Will you actually be helping the kids by doing this?
Do they stay right there and watch as their life crashes and burns around them, or do they look for an avenue out of all that turbulence and impending collapse?
A previous article published here says “for people in seemingly-irredeemable marriages, the obvious option would be to seek a way out and look for happiness elsewhere, but as experience has taught, many people in such situations often choose to stay right in the marriage.”
One reason why people do this is for the sake of their kids.
As expected, couples who are married with kids often think of their children when battling with the thought of quitting an unhappy, sour marriage.
"I don’t want my kids to grow up with separated parents” and “I’m staying for the kids. I need them to have a father/mother figure” are two of the thoughts that often power this decision.
But are they really helping the kids?
When you think about it deeply; are the kids even benefitting from the continued togetherness of their parents?
Wouldn’t they be better growing with one parent in happiness than with both parents in an intensely bitter environment?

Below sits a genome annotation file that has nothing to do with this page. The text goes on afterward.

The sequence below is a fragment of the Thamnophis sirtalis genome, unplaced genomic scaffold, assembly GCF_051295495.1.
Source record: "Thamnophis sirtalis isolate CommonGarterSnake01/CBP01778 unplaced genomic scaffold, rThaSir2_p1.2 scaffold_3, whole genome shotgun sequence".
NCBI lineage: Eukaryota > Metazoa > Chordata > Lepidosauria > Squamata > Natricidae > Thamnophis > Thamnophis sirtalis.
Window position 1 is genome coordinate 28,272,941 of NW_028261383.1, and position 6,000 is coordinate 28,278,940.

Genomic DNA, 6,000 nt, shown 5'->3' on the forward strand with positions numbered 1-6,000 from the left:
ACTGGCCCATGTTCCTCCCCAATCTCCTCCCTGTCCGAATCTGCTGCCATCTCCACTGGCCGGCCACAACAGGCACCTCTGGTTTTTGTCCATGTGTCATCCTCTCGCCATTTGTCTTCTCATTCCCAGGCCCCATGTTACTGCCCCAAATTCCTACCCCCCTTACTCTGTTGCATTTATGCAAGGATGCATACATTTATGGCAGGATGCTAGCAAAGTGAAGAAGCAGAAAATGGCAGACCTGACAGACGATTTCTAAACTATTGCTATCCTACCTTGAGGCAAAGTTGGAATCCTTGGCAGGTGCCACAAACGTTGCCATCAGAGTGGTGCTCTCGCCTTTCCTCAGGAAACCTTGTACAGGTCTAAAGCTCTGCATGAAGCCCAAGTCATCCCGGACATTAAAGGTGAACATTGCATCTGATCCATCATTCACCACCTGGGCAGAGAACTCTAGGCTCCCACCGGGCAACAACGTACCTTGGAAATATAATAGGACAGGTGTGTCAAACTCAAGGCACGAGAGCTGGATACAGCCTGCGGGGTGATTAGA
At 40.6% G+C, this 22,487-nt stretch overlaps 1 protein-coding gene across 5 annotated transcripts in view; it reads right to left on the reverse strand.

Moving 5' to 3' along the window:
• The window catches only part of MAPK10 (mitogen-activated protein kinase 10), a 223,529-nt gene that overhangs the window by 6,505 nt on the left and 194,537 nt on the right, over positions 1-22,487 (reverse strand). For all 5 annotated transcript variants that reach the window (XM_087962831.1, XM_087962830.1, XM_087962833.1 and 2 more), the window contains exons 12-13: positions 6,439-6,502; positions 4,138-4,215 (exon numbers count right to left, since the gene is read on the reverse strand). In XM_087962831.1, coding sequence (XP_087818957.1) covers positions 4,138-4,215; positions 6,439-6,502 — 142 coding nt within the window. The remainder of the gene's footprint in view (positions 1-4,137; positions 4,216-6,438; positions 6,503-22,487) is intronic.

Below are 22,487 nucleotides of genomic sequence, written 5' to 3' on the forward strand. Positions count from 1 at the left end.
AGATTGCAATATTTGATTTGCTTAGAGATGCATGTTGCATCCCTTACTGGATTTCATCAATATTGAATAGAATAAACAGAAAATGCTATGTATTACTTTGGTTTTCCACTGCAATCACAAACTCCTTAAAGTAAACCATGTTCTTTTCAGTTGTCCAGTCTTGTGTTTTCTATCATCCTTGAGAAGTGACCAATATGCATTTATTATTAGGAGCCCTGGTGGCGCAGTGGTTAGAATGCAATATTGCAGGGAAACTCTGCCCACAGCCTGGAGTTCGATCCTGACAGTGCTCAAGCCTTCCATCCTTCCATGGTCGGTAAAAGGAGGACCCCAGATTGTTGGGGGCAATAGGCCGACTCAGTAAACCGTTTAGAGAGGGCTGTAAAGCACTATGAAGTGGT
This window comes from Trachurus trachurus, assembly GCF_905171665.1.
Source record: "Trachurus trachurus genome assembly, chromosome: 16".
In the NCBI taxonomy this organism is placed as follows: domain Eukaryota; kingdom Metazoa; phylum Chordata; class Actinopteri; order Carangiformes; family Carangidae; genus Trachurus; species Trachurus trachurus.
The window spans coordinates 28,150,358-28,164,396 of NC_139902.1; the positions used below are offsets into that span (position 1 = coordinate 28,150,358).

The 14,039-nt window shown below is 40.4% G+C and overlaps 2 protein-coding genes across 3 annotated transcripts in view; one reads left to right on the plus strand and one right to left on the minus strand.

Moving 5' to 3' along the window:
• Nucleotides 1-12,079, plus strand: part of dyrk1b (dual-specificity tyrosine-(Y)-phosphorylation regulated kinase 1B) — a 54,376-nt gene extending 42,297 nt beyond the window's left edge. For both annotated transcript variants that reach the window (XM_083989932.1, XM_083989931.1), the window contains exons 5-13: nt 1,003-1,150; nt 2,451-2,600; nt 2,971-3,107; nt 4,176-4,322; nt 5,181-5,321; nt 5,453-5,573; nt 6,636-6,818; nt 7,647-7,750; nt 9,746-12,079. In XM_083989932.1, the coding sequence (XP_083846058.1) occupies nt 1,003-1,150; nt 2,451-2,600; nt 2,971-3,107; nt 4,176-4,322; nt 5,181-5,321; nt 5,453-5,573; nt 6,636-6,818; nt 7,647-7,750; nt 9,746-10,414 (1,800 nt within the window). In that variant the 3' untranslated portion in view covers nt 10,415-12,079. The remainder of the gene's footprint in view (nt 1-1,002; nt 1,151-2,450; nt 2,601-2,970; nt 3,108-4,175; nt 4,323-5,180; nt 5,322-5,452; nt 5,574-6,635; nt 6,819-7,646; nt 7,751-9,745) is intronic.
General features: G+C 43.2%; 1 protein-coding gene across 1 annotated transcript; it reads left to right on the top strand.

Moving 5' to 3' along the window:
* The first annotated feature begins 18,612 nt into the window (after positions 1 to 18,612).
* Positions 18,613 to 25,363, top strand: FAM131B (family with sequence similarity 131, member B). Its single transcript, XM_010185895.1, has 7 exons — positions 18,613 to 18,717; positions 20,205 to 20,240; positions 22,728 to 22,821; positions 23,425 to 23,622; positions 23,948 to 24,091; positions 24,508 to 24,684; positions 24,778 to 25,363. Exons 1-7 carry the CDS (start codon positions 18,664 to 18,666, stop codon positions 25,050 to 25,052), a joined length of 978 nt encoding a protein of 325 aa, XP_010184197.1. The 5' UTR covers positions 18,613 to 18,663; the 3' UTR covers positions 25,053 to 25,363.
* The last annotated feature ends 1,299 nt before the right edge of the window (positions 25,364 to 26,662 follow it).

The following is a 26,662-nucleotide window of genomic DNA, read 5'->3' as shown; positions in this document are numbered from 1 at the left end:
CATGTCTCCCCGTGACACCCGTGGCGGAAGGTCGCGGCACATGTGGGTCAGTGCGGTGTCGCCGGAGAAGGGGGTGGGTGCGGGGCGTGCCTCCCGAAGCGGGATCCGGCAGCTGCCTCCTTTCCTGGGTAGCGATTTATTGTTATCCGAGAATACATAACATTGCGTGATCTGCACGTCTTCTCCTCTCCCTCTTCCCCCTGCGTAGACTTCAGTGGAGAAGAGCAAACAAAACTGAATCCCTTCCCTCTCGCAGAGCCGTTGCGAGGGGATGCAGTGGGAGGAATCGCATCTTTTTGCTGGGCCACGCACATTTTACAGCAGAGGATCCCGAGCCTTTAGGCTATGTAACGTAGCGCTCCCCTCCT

Again, how conducive is it for those kids to stay in a house where one parent constantly beats and bruises the other?
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Or when the parents are always fighting, quarrelling and screaming off their lungs both in the noon and in the dead of the night?
What substantially shapens a child’s outlook on life is the kind of environment he/she grows up in. Being exposed to hostility and violence at an early age affects them negatively.
To understand this better, consider how kids try to practice what they see adults do, and almost everything they watch in movies.
Consider what you’d be doing to them if all they grew up seeing was mummy always saying terrible things about dad, and daddy doing the same about mum.
If these kids will grow up to see daddy as a terrible abusive person and mummy as a weakling or someone who ceaselessly nags and gives daddy no peace of mind, can you still say you stayed in the marriage for them?
Would the continued existence of such marriage have helped those kids or ruined them?
Being together could actually ensure financial stability which in turn provides the kids with great education and all other cool stuff and the importance of this can never be downplayed.
But is it worth it to expose them to the palpable tension and unhappiness that results from their parents’ bad marriage?
As I said in this previous article, staying in a bad marriage for the sake of kids is quite relatable. But being relatable does not mean it’s OK.
Not at all.
McShayn's Love Thread is a weekly column that aims at explaining modern relationship practices, and tries to demystify relationship myths while proffering useful advice for stronger relationships and modern marriages. You can read other articles here.